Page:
Orwell’s England Number Eighteen: Icy Winds Sweeping Round Street Corners and Blowing Grit in Your Eyes

Icy winds

(To read about the project have a look at this page / Click on the image to see a detailed view)

Subject: Icy winds sweeping round street corners and blowing grit in your eyes

Location: Outside the Harlequin Shopping Centre

I took this photo on 11 March, although it might well have been 11 January. The MET Office records show that the mean temperature for last month in England was 2.2°C, which is more than half a degree colder than February (2.8°C) and way below the March average for 2012, 7.7°C.

In fact this March was as cold and raw as any I could remember. After weeks of apologetic forecasting on the television, we all know why. The jet stream went south over the Bay of Biscay, polar air flooded over the UK and an anti-cyclone blasted us with icy air from Siberia.

Here, for instance, is a screen shot of the weather just before I popped out with my camera.

windy weather

The man pictured, with his hands buried in his trousers and hood pulled over his head, could easily stand for just about anyone else in town that day. It wasn’t a tricky shot to get. Standing outside the shopping centre a sudden blizzard had blown up, so the snow here is a substitute for the grit in Orwell’s description. If you don’t like that shot, then here’s an alternative.

Blue sky thinking

It’s on days like this you feel that you’ve finally had it with England. I lived in Madrid for three years, where great lapis skies dominate all year round. Clouds do roll in from the northern mountains from time to time, but up in the thin air high on the Castilian plains Madrileños generally exist in a world of constant, cheering sunshine.

Some years on, stuck in the English chill, waiting for a spring that has not happened, I was left remembering Hemingway’s famous declaration about Madrid, ‘one feels overwhelmed by desperation when realising that someday we will have to die and leave all this behind.’

Orwell, of course, has his Spanish connections too – although more with Madrid’s great rival Barcelona. As such he had experience of the Iberian climate and from his years working for the imperial police in Burma he was familiar with the monsoon climate.

This knowledge informed his Bad Climates are Best article that’s at the backbone of this project. That piece was written in early February 1946, a time when the English weather is generally at its worst.

Bad weather might have been on his mind but another spur was the growing idea that science would one day be able to control climate. In this age before the microchip, the prospect of this must have conjured up the image of an enormous machine – a grand thing in Greenwich perhaps, with a lever for temperature, a dial for sunshine and a slider for clouds.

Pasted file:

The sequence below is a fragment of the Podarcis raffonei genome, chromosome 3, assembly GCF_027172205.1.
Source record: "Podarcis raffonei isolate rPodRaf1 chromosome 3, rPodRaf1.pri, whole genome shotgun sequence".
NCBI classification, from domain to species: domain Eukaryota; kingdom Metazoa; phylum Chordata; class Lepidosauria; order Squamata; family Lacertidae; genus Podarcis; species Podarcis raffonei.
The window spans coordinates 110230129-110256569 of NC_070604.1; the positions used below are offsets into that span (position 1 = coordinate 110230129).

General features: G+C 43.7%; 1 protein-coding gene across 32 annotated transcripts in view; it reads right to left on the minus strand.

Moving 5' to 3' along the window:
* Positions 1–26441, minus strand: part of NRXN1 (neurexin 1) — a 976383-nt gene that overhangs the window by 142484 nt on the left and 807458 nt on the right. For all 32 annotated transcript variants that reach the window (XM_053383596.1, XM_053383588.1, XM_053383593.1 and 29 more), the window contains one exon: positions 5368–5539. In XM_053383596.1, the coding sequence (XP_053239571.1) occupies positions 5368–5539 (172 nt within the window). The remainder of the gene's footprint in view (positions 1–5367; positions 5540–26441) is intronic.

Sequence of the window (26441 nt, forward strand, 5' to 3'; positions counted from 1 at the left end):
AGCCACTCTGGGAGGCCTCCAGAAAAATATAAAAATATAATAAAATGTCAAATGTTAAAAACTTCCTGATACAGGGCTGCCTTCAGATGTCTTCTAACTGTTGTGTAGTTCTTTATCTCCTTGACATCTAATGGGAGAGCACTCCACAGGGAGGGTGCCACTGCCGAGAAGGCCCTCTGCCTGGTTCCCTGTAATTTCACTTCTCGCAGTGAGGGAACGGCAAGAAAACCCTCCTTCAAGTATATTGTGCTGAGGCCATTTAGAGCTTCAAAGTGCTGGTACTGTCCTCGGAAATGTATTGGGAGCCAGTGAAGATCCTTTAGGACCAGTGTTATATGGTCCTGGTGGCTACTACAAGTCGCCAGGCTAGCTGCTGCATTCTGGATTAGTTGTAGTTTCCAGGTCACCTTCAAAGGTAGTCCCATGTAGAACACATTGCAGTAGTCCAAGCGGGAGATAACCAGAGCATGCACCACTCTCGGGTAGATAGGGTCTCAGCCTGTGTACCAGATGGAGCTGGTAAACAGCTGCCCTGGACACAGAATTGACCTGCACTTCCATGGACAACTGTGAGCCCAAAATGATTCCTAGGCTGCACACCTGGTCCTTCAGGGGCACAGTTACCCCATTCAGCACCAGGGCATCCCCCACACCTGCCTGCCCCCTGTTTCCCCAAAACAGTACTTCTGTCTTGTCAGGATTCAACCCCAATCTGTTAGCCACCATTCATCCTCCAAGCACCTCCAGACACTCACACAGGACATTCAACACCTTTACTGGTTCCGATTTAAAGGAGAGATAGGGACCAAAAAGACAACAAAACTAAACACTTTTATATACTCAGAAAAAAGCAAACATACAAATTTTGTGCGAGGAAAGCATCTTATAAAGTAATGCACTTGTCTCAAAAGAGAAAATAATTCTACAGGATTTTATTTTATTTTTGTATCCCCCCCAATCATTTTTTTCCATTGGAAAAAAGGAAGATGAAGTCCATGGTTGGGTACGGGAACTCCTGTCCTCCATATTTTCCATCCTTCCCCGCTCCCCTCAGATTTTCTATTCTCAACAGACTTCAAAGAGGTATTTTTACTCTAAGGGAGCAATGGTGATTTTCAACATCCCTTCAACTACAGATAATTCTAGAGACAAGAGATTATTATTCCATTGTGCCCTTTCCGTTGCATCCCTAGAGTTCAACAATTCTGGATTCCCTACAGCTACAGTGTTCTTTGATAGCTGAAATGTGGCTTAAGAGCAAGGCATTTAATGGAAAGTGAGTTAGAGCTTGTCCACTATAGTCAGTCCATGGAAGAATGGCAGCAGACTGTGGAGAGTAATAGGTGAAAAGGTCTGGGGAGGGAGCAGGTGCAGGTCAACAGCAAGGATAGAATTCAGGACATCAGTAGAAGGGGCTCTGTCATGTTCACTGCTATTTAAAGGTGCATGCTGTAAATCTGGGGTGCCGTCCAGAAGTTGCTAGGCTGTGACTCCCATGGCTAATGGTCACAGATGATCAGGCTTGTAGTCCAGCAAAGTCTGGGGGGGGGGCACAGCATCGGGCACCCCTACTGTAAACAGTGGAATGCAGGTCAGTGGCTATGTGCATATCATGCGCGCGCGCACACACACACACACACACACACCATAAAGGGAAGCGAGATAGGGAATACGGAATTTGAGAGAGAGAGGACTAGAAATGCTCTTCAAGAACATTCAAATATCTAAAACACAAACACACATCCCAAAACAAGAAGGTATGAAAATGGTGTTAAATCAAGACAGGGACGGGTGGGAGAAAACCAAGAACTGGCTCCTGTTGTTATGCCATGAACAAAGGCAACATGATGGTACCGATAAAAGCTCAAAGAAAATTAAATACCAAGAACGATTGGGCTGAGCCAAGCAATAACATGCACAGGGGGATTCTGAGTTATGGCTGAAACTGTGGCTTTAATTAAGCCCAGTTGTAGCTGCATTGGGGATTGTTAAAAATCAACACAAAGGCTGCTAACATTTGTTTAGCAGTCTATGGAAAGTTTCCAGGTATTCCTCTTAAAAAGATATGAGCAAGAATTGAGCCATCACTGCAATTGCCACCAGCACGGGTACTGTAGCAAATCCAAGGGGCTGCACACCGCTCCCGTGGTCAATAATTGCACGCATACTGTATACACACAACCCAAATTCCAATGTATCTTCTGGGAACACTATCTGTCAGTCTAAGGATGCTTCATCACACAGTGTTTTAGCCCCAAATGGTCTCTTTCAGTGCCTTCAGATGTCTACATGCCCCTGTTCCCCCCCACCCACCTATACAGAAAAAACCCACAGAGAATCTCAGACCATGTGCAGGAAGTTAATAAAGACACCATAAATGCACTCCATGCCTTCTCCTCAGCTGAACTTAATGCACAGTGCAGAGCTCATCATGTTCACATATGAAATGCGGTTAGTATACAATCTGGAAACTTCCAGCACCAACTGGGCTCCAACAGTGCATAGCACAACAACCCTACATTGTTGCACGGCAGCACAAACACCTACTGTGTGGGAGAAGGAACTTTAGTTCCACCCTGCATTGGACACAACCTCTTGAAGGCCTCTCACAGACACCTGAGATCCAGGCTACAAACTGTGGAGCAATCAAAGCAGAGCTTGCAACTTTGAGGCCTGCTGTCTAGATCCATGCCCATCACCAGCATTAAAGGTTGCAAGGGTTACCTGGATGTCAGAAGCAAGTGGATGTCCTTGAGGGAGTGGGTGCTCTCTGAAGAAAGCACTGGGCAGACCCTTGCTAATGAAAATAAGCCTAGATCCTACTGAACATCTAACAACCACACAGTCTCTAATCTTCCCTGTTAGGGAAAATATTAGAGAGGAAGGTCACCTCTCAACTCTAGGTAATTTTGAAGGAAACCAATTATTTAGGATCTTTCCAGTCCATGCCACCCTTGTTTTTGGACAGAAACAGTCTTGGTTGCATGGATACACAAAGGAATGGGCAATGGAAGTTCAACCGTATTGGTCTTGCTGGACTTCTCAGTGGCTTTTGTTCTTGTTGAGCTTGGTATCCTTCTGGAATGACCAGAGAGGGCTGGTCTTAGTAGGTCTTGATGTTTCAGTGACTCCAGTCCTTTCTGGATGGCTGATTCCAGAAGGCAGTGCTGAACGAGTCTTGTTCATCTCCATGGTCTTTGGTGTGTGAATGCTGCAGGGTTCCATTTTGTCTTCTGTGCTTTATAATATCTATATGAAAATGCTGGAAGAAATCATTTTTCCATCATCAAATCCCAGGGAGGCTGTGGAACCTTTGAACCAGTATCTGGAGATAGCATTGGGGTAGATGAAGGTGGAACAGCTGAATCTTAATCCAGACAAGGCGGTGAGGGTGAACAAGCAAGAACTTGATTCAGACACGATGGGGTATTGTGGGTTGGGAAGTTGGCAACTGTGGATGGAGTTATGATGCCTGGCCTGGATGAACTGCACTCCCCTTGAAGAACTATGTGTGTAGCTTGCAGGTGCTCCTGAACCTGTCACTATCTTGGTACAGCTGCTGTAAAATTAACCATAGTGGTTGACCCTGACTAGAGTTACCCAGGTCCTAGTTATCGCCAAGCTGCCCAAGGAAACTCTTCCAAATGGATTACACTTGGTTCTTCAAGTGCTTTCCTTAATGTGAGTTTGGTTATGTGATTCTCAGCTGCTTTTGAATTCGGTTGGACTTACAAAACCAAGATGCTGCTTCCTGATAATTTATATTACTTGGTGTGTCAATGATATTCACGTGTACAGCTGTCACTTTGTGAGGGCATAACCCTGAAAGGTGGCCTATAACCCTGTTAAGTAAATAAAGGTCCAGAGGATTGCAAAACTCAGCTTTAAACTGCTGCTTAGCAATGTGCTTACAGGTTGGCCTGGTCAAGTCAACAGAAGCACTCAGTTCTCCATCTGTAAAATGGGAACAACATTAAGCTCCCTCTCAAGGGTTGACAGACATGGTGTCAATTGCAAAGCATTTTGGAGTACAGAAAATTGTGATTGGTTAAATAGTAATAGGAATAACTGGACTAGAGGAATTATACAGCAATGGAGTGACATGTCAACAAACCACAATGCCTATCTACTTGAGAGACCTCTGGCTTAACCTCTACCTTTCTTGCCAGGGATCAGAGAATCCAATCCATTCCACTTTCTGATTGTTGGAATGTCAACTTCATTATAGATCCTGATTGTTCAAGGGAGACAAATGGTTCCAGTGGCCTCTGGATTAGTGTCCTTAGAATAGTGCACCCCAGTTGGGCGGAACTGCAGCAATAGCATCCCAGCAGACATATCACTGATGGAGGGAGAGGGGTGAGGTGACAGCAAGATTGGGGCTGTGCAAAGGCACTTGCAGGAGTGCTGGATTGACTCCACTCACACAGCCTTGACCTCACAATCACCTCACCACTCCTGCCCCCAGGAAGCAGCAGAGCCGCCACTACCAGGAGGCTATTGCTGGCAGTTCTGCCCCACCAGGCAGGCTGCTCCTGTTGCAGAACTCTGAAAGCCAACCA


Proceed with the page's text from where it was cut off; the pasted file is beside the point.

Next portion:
Here’s what Orwell had to say about the matter:

‘…if the day ever comes when Britain has to decide what kind of climate it is to have (it will be done by plebiscite, I suppose, or on the basis of a Gallup Poll), I hope we opt for what is called a “bad” climate and not what is miscalled a “perfect” one.

The great thing about the English climate is its variation. It is not merely that you never know what the weather is going to do to-morrow, but that each season of the year, and indeed each month, has its own clear-cut personality, like an old friend – or, in the case of two or three months, an old enemy.’

This, Orwell points out, does not happen in most parts of the world. Much of the East, for example, is dominated by a three season climate: the hot, the cold and the rains. In each of these seasons one day is just like the next. He continues:

‘In very hot climates there is not even anything corresponding to spring or autumn; there are always flowers in bloom, the trees are evergreen, the birds are nesting all the year round. Down near the Equator even the length of the day barely alters, so that you never have the pleasure of a long summer evening or of breakfasting by artificial light.’

It’s taken me a month and a bit to write up this photograph. And in that time we’ve had snow, gales, showers and now we’ve got spring sunshine. From Staffordshire my dad tells me that after their protracted dormant session, spring has hit their garden in Blitzkrieg fashion – daffodils, primroses, wallflowers all blooming overnight.

This taps into the argument that Orwell is making here. But for the terrible March we would not be having our vibrant April. It’s always unpredictable, but our capricious English climate is just as capable of cheering us up as driving us to despair.

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